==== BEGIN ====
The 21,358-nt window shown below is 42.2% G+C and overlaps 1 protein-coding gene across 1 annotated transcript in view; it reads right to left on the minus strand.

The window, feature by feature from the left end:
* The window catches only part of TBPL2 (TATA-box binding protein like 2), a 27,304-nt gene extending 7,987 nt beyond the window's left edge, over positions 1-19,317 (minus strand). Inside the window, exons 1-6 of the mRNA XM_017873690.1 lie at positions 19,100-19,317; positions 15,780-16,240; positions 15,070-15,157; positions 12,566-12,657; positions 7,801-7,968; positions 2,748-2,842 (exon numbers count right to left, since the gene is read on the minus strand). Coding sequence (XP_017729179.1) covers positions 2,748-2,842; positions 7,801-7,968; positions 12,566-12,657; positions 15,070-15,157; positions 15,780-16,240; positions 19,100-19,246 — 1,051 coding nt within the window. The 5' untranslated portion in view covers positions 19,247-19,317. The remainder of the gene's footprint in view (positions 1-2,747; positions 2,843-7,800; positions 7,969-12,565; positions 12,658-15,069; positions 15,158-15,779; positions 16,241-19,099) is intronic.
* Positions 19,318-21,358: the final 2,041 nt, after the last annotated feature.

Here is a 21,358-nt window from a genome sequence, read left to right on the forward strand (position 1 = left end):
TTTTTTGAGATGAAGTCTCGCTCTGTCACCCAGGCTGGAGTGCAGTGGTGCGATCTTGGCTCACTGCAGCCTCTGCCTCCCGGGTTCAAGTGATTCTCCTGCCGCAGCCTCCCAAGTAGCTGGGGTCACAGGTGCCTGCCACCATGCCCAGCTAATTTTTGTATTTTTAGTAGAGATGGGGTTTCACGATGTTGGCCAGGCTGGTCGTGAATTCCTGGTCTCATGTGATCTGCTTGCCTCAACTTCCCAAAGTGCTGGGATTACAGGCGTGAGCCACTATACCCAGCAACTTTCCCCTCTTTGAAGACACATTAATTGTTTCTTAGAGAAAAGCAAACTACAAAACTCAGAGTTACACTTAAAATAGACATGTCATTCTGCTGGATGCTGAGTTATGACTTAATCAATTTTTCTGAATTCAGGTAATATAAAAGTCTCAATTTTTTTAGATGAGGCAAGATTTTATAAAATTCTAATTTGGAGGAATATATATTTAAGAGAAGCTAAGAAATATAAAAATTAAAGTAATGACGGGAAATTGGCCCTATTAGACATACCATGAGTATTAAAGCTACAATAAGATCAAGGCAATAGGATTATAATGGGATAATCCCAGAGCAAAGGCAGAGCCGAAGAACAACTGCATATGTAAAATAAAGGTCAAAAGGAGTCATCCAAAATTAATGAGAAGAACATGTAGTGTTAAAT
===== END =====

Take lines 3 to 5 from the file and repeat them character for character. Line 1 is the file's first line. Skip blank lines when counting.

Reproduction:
* The window catches only part of TBPL2 (TATA-box binding protein like 2), a 27,304-nt gene extending 7,987 nt beyond the window's left edge, over positions 1-19,317 (minus strand). Inside the window, exons 1-6 of the mRNA XM_017873690.1 lie at positions 19,100-19,317; positions 15,780-16,240; positions 15,070-15,157; positions 12,566-12,657; positions 7,801-7,968; positions 2,748-2,842 (exon numbers count right to left, since the gene is read on the minus strand). Coding sequence (XP_017729179.1) covers positions 2,748-2,842; positions 7,801-7,968; positions 12,566-12,657; positions 15,070-15,157; positions 15,780-16,240; positions 19,100-19,246 — 1,051 coding nt within the window. The 5' untranslated portion in view covers positions 19,247-19,317. The remainder of the gene's footprint in view (positions 1-2,747; positions 2,843-7,800; positions 7,969-12,565; positions 12,658-15,069; positions 15,158-15,779; positions 16,241-19,099) is intronic.
* Positions 19,318-21,358: the final 2,041 nt, after the last annotated feature.

Here is a 21,358-nt window from a genome sequence, read left to right on the forward strand (position 1 = left end):